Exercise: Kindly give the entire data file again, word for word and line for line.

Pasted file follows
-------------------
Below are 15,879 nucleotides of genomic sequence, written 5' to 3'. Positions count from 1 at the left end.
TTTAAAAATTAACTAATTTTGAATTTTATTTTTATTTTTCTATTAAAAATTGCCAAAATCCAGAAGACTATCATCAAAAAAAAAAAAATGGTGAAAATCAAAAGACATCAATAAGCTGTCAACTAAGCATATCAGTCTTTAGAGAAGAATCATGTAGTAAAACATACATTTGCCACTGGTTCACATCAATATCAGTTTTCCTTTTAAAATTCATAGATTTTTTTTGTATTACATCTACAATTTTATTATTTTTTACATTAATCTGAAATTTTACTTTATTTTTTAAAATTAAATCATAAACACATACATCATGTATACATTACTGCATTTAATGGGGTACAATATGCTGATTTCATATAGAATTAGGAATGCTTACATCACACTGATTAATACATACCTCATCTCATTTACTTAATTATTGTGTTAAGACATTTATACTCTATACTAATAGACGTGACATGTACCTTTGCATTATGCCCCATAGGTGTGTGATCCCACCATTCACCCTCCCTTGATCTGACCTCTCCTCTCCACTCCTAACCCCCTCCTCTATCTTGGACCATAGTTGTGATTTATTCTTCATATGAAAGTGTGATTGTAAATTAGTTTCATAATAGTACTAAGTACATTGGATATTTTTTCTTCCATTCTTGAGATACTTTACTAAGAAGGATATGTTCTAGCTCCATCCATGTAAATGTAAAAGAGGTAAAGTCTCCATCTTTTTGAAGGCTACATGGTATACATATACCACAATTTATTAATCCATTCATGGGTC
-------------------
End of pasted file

Below are 15,879 nucleotides of genomic sequence, written 5' to 3'. Positions count from 1 at the left end.
TTTAAAAATTAACTAATTTTGAATTTTATTTTTATTTTTCTATTAAAAATTGCCAAAATCCAGAAGACTATCATCAAAAAAAAAAAAATGGTGAAAATCAAAAGACATCAATAAGCTGTCAACTAAGCATATCAGTCTTTAGAGAAGAATCATGTAGTAAAACATACATTTGCCACTGGTTCACATCAATATCAGTTTTCCTTTTAAAATTCATAGATTTTTTTTGTATTACATCTACAATTTTATTATTTTTTACATTAATCTGAAATTTTACTTTATTTTTTAAAATTAAATCATAAACACATACATCATGTATACATTACTGCATTTAATGGGGTACAATATGCTGATTTCATATAGAATTAGGAATGCTTACATCACACTGATTAATACATACCTCATCTCATTTACTTAATTATTGTGTTAAGACATTTATACTCTATACTAATAGACGTGACATGTACCTTTGCATTATGCCCCATAGGTGTGTGATCCCACCATTCACCCTCCCTTGATCTGACCTCTCCTCTCCACTCCTAACCCCCTCCTCTATCTTGGACCATAGTTGTGATTTATTCTTCATATGAAAGTGTGATTGTAAATTAGTTTCATAATAGTACTAAGTACATTGGATATTTTTTCTTCCATTCTTGAGATACTTTACTAAGAAGGATATGTTCTAGCTCCATCCATGTAAATGTAAAAGAGGTAAAGTCTCCATCTTTTTGAAGGCTACATGGTATACATATACCACAATTTATTAATCCATTCATGGGTC